South African citrus thrips in Australia - identity, pest status and control (CT03022)
This is a final research report from Hort Innovation’s historical archives. Please note that as these reports may date back as far as the 1990s, the content and recommendations within them may be superseded by more recent research.
What was it all about?
South African citrus thrips (SACT), Scirtothrips aurantii, was a major pest of citrus in South Africa, banana in Yemen and grapes in Réunion; it also attacked mango, macadamia and tea. Control relied largely on pesticides, to which it rapidly developed resistance. First detected in Australia in Brisbane in March 2002 on mother of millions, weedy Madagascan succulents, SACT posed a serious threat to Queensland horticulture, including the $100M citrus crop.
If SACT behaved in Australia as it did in South African citrus, costs of production would increase, fruit pack-outs fall, and the longstanding IPM system, which relied heavily on a suite of biological control agents likely to be disrupted by increased insecticide usage, would be jeopardised. Climate matching indicted that the threat also extended to southern Australia.
SACT was reported from a very broad range of plants, however, in extensive surveillance in Brisbane it was found breeding only on mother of millions, and did not attack citrus, mango or native plants such as Acacia or Grevillea. This aroused speculation that SACT in Australia could be a host-restricted cryptic species, actually not S. aurantii but another species indistinguishable from it, that lives on Bryophyllum but did not attack citrus or other crops.
The researcher tested the capacity of Australian S. aurantii to reproduce on 16 crop, 7 ornamental, 8 native and 5 weed species. To develop strategies to manage it in our horticultural crops they tested its susceptibility to insecticides registered in citrus, determined the capacity of the native predatory mite Euseius victoriensis to kill and survive on this thrips, conducted surveillance in the Sunshine Coast area and communicated our findings to Industry.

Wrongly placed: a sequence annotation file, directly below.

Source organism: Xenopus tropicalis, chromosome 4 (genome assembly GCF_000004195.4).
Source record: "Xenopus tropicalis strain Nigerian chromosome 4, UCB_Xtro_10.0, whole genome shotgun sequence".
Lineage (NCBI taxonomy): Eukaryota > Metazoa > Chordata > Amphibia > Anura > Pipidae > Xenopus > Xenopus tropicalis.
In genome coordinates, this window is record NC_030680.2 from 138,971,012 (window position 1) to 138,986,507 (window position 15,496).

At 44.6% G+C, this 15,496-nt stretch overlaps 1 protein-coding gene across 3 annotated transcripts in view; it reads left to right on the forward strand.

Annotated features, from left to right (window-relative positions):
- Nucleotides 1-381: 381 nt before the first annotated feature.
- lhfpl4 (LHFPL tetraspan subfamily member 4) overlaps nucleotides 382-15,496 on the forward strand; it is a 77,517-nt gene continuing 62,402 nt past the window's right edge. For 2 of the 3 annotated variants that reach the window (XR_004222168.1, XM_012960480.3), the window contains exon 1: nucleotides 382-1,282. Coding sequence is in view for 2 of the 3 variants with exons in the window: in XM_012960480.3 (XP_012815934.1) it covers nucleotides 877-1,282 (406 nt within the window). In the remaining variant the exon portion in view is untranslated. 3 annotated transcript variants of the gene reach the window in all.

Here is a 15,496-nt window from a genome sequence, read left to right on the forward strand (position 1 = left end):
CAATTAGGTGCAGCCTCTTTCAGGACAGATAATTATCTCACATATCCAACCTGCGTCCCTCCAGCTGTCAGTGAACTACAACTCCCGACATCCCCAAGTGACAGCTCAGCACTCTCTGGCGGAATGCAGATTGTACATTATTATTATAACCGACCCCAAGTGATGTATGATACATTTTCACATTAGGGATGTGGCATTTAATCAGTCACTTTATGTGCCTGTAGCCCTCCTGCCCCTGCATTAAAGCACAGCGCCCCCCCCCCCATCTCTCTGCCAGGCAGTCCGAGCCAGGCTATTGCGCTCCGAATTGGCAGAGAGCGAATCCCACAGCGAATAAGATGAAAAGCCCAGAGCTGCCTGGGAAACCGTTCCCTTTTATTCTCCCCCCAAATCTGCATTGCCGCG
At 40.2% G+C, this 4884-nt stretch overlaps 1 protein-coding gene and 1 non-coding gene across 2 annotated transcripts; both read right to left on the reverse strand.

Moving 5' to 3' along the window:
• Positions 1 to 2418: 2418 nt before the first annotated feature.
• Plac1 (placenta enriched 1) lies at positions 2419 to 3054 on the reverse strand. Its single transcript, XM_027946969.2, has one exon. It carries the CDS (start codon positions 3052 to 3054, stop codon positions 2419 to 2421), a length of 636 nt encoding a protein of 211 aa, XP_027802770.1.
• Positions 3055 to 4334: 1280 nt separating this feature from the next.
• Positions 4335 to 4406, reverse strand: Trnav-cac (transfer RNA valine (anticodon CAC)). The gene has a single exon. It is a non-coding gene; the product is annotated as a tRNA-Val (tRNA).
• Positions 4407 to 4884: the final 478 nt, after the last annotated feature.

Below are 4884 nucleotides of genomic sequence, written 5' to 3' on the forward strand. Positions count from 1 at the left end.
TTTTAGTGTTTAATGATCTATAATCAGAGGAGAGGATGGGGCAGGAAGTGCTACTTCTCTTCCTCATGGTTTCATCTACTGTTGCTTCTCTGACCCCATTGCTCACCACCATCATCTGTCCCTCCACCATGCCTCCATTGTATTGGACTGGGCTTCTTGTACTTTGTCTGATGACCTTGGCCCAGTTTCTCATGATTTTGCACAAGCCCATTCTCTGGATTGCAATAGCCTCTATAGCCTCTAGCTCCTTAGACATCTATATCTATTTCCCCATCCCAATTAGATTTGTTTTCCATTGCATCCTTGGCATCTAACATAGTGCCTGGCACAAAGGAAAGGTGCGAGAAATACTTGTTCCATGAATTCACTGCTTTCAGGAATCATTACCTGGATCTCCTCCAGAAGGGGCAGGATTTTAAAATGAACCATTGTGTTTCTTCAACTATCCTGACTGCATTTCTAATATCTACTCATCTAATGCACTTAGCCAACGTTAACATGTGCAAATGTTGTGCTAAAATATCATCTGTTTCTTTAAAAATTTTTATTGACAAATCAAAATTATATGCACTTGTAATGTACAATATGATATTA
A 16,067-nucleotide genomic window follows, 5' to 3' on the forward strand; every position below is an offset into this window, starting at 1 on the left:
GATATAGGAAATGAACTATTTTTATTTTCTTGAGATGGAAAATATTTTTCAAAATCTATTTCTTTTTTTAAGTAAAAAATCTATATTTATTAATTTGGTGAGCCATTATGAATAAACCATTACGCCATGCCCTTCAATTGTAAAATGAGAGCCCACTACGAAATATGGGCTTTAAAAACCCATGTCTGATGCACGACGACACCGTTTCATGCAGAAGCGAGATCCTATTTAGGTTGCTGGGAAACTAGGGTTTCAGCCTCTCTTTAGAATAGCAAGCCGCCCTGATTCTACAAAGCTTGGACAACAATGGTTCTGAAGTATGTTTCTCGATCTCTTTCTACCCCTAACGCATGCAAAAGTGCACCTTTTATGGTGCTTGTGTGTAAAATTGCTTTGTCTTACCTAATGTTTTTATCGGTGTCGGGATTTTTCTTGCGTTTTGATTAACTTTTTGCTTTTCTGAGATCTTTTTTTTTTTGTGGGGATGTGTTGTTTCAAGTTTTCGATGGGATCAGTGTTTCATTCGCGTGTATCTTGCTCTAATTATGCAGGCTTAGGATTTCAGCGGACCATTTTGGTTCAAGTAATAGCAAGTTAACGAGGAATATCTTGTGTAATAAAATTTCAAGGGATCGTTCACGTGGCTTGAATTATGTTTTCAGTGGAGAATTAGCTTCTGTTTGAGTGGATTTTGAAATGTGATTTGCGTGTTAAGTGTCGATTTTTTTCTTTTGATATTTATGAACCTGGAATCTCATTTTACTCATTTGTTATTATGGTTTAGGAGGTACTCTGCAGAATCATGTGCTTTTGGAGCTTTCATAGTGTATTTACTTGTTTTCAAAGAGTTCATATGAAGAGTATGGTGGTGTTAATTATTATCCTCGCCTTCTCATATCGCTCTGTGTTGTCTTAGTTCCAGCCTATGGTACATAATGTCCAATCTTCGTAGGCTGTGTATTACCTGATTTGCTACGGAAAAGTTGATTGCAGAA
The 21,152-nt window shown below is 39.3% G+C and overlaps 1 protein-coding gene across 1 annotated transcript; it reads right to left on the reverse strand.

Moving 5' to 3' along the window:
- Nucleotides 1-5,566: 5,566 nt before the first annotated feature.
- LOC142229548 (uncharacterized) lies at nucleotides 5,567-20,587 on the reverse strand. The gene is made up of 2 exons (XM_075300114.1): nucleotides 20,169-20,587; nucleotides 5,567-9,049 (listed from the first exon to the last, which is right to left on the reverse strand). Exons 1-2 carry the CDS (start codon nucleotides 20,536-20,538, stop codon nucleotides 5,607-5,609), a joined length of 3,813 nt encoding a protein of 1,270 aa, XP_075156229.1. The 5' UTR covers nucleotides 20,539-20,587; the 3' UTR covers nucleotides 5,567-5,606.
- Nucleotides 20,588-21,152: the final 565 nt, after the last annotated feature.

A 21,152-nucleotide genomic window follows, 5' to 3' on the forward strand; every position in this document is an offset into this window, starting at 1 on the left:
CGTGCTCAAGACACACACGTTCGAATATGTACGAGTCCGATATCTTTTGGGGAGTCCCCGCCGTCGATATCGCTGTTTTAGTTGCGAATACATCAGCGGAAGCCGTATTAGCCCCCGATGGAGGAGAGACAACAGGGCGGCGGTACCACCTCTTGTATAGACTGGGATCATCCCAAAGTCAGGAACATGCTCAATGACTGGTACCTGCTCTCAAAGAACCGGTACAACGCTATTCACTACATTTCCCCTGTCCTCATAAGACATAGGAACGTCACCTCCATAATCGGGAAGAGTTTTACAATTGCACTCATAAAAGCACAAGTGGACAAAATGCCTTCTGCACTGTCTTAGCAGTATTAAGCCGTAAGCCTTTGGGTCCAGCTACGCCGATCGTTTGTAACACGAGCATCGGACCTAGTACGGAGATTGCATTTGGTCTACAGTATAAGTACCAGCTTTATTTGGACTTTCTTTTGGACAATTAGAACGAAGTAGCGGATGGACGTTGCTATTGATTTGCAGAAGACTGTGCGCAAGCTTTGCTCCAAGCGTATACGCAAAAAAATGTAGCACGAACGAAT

The researcher found that Australian S. aurantii – 1) reproduced at very high levels on Bryophyllum, the traded succulent Kalanchoe blossfeldiana, macadamia and mango - 2) reproduced at moderate to good levels on Navelina orange, Tahitian lime, Eureka lemon, grapefruit, peach, grape, tea and the natives Acacia sophorae, A. longifolia and Syzygium moorei - 3) performed poorly or very poorly, but produced some offspring on many on the other plants tested.
The researcher also found that Australian S. aurantii adults were highly susceptible to very low rates of all insecticides tested, and that the predatory mite Euseius victoriensis killed up to six first and small second instar larvae per day, and survived as well on a diet of SACT as on Typha pollen, the food used to mass rear the predator.
These findings suggested S. aurantii in Australia could attack important crops, and that natives such as Acacia may have acted as bridging hosts, allowing it to survive in the absence of its apparently preferred hosts, mother of millions. They also suggest, however, that if this thrips ever attacked Australian crops it would be easily controlled, as it was highly susceptibility to very low rates of a range of insecticides. The predatory mite E. victoriensis killed up to 6 larvae per day and should have contributed to biological control if this thrips ever attacked citrus.
In the most recent surveys at the time, S. aurantii was found at numerous sites on the Darling Downs, the most northerly near Taroom, only 150 km west of Mundubbera in the Central Burnett, Queensland’s largest citrus producing area. These detections indicated a rapid expansion in range of the thrips, previously known only from suburban Brisbane and Laidley, but again it was found only on mother of millions, to which it was causing significant damage.
If S. aurantii continued to prefer the widespread and weedy mother of millions, for which it would provide a degree of biological control, and refrained from attacking the valuable crops that overseas experience and our research had shown it could utilise as hosts, this may have been one of those rare occasions when a potentially devastating exotic pest incursion turned out to be a good thing, and the Australian form of SACT could be renamed the ‘Bryophyllum thrips’.
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This project was funded by Hort Innovation (then Horticulture Australia Limited) with the voluntary financial support of the citrus industry.
Copyright © Horticulture Innovation Australia Limited 2008. The Final Research Report (in part or as whole) cannot be reproduced, published, communicated or adapted without the prior written consent of Hort Innovation (except as may be permitted under the Copyright Act 1968 (Cth)).